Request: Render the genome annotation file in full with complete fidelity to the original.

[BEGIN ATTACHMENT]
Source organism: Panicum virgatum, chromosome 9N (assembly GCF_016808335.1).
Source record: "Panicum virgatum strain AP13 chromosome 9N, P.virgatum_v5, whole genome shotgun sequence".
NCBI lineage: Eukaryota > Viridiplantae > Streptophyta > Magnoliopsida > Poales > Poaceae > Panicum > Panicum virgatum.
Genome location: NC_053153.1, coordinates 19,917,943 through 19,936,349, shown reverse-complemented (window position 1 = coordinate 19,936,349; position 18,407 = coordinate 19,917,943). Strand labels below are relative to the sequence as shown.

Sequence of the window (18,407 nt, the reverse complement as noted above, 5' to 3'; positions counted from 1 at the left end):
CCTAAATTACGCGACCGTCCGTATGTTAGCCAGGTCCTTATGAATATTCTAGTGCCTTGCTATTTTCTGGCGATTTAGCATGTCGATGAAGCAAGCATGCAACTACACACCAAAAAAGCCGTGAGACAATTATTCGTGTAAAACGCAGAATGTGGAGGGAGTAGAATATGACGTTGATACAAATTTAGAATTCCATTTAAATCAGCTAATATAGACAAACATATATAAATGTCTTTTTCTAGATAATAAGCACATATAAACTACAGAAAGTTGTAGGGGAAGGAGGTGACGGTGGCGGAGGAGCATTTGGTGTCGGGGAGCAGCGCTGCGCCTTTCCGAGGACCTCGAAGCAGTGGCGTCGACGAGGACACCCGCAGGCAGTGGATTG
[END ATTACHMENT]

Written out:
Source organism: Panicum virgatum, chromosome 9N (assembly GCF_016808335.1).
Source record: "Panicum virgatum strain AP13 chromosome 9N, P.virgatum_v5, whole genome shotgun sequence".
NCBI lineage: Eukaryota > Viridiplantae > Streptophyta > Magnoliopsida > Poales > Poaceae > Panicum > Panicum virgatum.
Genome location: NC_053153.1, coordinates 19,917,943 through 19,936,349, shown reverse-complemented (window position 1 = coordinate 19,936,349; position 18,407 = coordinate 19,917,943). Strand labels below are relative to the sequence as shown.

Sequence of the window (18,407 nt, the reverse complement as noted above, 5' to 3'; positions counted from 1 at the left end):
CCTAAATTACGCGACCGTCCGTATGTTAGCCAGGTCCTTATGAATATTCTAGTGCCTTGCTATTTTCTGGCGATTTAGCATGTCGATGAAGCAAGCATGCAACTACACACCAAAAAAGCCGTGAGACAATTATTCGTGTAAAACGCAGAATGTGGAGGGAGTAGAATATGACGTTGATACAAATTTAGAATTCCATTTAAATCAGCTAATATAGACAAACATATATAAATGTCTTTTTCTAGATAATAAGCACATATAAACTACAGAAAGTTGTAGGGGAAGGAGGTGACGGTGGCGGAGGAGCATTTGGTGTCGGGGAGCAGCGCTGCGCCTTTCCGAGGACCTCGAAGCAGTGGCGTCGACGAGGACACCCGCAGGCAGTGGATTG